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)) (Sexp()(a) (a0 d 0d d (17) where 0 is a reference wavelength (443nm is used here) and Sd is the spectral slope for detrital absorption. For waters containing relatively high concentrations of phycobiliproteins, residual absorption peaks are present between ~450-550nm (Fig. 8 inset) since these pigments are non-methanol soluble. Modeled detrital absorption spectra for these stations were generated using Eq. (17) to eliminate these peaks and used instead of the measured spectra in Eq. (4) to derive aph( ). Detrital absorption at 443nm, ad(443), ranges from ~0.001 to 0.1 m-1 for surface stations measured on the WFS between 1999 and 2001 (Fig. 9) and constitutes a small and variable fraction (~5 55%) of the total particulate absorption at 443nm (Fig. 10). This latter range is consistent with values reported for tropical to subpolar waters (Cleveland, 1995; Bricaud et al., 1998). Trends between Chl and ad(443)/ap(443), however, were not observed. Since the sources and sinks of this non-living particulate pool of colored compounds (i.e. fragments of microorganisms, fecal pellets, terrigenous material, etc.) are often independent of phytoplankton in coastal regions such as the WFS, a weaker positive correlation exists between Chl and ad(443) (r2=0.88, n=290) (Fig. 9) compared to between Chl and aph(443) (Fig. 6). Partitioning the data set based on K. brevis concentration, the following relationships were developed from log-transformed data: 0301 dChl014.0)443(a for <104 cells l-1 (r2=0.78, n=260) (18a) 5810 dChl014.0)443(a for >104 cells l-1 (r2=0.36, n=30) (18b) 30

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Figure 8. Detrital absorption spectra, ad( ), measured on the WFS between 1999 and 2001. Figure 9. Relationship between detrital absorption at 443nm, ad(443), and chlorophyll a concentration for various concentrations of K. brevis (cells l-1). 31

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Figure 10. Contribution of detrital absorption to total particulate absorption at 443nm as a function of chlorophyll a concentration for various concentrations of K. brevis (cells l-1). 32 Figure 11. Relationship between the spectral slope for detrital absorption, Sd, and chlorophyll a concentration for various concentrations of K. brevis (cells l-1).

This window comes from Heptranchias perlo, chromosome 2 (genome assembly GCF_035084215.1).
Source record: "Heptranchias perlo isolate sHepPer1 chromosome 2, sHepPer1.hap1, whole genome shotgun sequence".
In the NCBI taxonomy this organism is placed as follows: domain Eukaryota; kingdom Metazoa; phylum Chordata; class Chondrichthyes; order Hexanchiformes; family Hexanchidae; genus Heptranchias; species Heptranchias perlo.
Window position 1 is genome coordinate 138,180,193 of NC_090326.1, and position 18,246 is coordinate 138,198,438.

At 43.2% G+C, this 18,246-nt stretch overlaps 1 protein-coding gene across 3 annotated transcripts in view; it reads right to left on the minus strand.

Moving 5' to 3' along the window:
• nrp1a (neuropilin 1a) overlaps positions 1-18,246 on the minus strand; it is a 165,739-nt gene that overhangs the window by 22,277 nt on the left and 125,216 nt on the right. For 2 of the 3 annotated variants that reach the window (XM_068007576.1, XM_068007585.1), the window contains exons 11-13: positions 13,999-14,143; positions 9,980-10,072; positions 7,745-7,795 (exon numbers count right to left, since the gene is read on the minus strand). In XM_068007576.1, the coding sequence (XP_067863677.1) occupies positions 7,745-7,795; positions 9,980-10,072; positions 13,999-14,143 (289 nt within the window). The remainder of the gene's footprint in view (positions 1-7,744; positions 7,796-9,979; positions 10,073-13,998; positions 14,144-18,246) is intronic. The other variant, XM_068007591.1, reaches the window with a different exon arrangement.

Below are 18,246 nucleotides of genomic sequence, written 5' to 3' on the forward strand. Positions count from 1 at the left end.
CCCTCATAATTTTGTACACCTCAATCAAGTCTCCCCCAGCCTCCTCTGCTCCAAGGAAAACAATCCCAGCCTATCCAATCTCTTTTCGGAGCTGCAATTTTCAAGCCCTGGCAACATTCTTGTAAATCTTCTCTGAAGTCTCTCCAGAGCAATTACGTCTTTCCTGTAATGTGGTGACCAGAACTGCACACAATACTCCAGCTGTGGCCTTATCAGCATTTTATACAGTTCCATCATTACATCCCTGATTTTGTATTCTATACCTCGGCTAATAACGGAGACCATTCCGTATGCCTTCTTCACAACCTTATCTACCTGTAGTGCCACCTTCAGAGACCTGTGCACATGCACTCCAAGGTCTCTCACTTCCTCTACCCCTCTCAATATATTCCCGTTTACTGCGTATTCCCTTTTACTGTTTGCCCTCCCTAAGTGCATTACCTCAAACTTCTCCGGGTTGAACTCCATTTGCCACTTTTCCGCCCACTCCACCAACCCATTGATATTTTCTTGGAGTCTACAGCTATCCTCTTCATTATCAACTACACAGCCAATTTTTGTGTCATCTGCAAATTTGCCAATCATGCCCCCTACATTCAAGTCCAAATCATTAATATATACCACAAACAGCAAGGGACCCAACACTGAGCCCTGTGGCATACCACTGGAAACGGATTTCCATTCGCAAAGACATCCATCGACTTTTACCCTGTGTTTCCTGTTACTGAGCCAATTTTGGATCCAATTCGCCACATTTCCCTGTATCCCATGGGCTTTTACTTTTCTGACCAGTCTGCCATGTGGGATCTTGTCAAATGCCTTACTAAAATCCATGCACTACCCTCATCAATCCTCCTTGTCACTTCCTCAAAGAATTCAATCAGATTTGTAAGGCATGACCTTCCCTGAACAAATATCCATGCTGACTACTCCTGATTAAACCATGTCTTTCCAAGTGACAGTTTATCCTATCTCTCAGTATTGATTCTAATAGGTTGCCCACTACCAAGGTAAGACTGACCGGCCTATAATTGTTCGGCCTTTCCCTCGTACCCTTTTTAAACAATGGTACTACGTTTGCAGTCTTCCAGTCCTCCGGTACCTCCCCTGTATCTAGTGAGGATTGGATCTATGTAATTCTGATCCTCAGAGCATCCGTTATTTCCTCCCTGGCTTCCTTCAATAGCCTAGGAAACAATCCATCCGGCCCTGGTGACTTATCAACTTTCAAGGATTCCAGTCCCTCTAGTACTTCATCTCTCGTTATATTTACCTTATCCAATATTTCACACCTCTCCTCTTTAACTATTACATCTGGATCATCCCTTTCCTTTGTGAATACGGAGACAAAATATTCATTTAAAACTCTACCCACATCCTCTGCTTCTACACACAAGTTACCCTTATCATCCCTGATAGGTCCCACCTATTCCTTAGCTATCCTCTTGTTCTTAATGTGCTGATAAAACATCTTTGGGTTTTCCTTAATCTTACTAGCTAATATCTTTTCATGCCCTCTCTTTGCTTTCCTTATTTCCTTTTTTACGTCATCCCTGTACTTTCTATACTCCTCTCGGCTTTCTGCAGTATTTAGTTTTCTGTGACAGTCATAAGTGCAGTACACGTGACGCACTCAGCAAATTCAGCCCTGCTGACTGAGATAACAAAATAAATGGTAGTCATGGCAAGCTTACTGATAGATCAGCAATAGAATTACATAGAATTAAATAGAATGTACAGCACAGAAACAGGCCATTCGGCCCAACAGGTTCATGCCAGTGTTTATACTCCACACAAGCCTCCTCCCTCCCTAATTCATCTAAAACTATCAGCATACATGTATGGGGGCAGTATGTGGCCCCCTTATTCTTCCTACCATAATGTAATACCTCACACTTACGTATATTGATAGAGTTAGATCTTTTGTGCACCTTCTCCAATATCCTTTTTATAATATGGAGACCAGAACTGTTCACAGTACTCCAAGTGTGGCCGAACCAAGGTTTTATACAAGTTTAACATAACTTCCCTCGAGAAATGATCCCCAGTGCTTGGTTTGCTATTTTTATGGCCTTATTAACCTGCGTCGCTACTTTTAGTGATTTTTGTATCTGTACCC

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Waters containing fewer than 104 cells l-1 of K. brevis exhibit a steeper slope compared to bloom waters with greater than 104 cells l-1. Differences between these slopes are significantly different (=0.05), indicating that K. brevis blooms exhibit a paucity of detrital absorption on the WFS compared to similarly high-chlorophyll (> ~1 mg m-3), low K. brevis (<104 cells l-1) waters. Spectral slopes for detrital absorption generated between 400 and 650nm vary from ~0.009 to 0.015 nm (Fig. 11) and are consistent with values reported for other oceanic regions (Roesler et al., 1989; Bricaud et al., 1998). Average Sd values observed on the WFS between 1999 and 2001 for three Chl ranges (0.1-1, 1-10, and 10-100 mg m-3) are 0.011, 0.011, and 0.012 nm-1, respectively. Since detrital spectral slopes do not co-vary with Chl (r2=0.00, n=290), the mean detrital spectral slope, 0.012 nm-1, is used together with the relationships in Eq. (18) to generate ad() (Eq. (17)) for the reflectance model. 4.2.1.3 Gelbstoff absorption spectra Gelbstoff absorption spectra exhibit spectral features similar to the detrital pool of colored compounds, absorbing blue light strongly and showing decreased absorption with increased wavelength (Fig. 12). Thus, ag() can be modeled as ))(Sexp()(a)(a0g0gg (19) where Sg is the spectral slope for gelbstoff absorption, and the reference wavelength, 0, used for this parameter is 400nm. Since gelbstoff absorption is roughly two times greater 33